Re-creating global supply chains outside of Chinese dependencies will require capital which could otherwise be spent on investments, development projects, and technological advancement. Further deterioration of the US-China relationship to the extent that countries must decide to trade with a partner they value most, is probable. If a country is to “choose” to side with the USA, the energy companies of such country will be obliged to reduce their dependencies on China and China’s sphere of influence (figure 2).
As a consequence, energy supply chains are predicted to become more regional, even national, improving safety of supplies and reducing the geopolitical impact of trade in the process. The only suitable solution for establishing such security and the energy flow stability is to create one’s own independent energy source and to remove political dependencies in the supply chains’ systems.
COVID-19 vividly exposed the fact that each region or country needs to take care of itself in terms of medical supplies and lifesaving. The same will apply to energy resources (figure 4). In terms of the COVID-19’s effect on the sector, the pandemic has further accelerated the process of breaking the links in the world’s energy supply chains which now will be even more difficult to re-establish post-virus.
Unlike fossil fuels, renewable energy sources are available in one form or another in most geographic locations. This is a significant factor in developing greener energy sources with the faster transition to renewable sources in fossil fuel poor regions of the world. This abundance in renewable sources will strengthen energy security and promote greater energy independence for most states.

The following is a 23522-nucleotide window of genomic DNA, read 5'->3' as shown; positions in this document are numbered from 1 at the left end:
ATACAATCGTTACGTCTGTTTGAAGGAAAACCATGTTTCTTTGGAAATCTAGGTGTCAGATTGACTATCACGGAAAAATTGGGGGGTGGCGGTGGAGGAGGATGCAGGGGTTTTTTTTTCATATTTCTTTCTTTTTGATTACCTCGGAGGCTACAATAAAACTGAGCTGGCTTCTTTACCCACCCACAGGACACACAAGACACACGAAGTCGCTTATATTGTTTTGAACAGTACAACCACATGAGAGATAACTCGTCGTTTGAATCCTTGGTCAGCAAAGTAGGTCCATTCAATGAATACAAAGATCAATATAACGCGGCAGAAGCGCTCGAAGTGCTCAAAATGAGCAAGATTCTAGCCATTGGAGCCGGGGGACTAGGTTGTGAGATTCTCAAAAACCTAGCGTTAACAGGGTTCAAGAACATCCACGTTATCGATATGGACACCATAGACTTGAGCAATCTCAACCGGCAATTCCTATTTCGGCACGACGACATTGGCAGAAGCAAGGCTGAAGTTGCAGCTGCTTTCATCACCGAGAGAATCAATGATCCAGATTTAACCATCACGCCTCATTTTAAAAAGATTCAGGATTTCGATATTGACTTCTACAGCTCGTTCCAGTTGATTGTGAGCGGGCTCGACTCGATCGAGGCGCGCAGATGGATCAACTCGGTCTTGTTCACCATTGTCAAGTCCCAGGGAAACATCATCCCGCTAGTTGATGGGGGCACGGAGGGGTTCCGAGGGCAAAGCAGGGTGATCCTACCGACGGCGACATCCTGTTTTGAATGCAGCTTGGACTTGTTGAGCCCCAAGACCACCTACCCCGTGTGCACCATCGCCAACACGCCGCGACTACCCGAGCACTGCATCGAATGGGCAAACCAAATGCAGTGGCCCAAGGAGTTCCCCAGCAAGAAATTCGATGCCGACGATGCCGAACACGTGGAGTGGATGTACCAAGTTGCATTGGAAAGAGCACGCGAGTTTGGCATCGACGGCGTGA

Figure 1. Global oil transportation corridors and the main chokepoints in June 2019 at the peak of oil production.
The world produced over 100 m bbls of oil per day in June 2019 reaching the first time in the history the barrier of 100 m bbls of oil produced per day. Over 65 percent of this volume (65 m bbls per day) was transported by sea. The numbers presented for the main chokepoints represent 50 m bbls of oil, with the remaining 15 m being transported outside of the main sea routes.
The straits of Hormuz and Malacca are the world’s most strategic maritime transit points and potential chokepoints, considering the volume of oil that passes through. There are five more significant transit points in the world, which are crucial for high volumes of energy transportation including the Suez Canal and Bab el-Mandeb (located between the Horn of Africa and the Middle East), the Danish and Turkish straits, the Panama Canal and the Cape of Good Hope. Apart from that, The Northern Sea Route (NSR) will also increase its importance with the climate change effect. The distance from Europe to East Asia through this route is about 1/3 shorter than that through the Suez Canal and as controlled by Russia have a potential to become an additional chokepoint.
Figure 2. Potential spheres of influence of the USA (blue) and China (red) in case of the prolong conflict.
The marked spheres of the influence are based on the commodity, steel, energy and technology trade exchange volumes. The Chinese sphere of influence (red) indicate the countries whose biggest trading partner is China. The American sphere of influence (blue) indicate the countries whose biggest trading partner is the USA (with the exemption of Japan and Australia being traditionally in the American sphere of influence).
International energy markets depend on the reliable transport routes and blocking any of this transit points shown in the figure 1 and 2 due to geopolitical instability, even temporarily, can lead to a substantial risk of undersupply, increase volatility and affect total energy costs and world energy prices. Only three out of eight main chokepoints are located outside of the potential Chinese sphere of influence.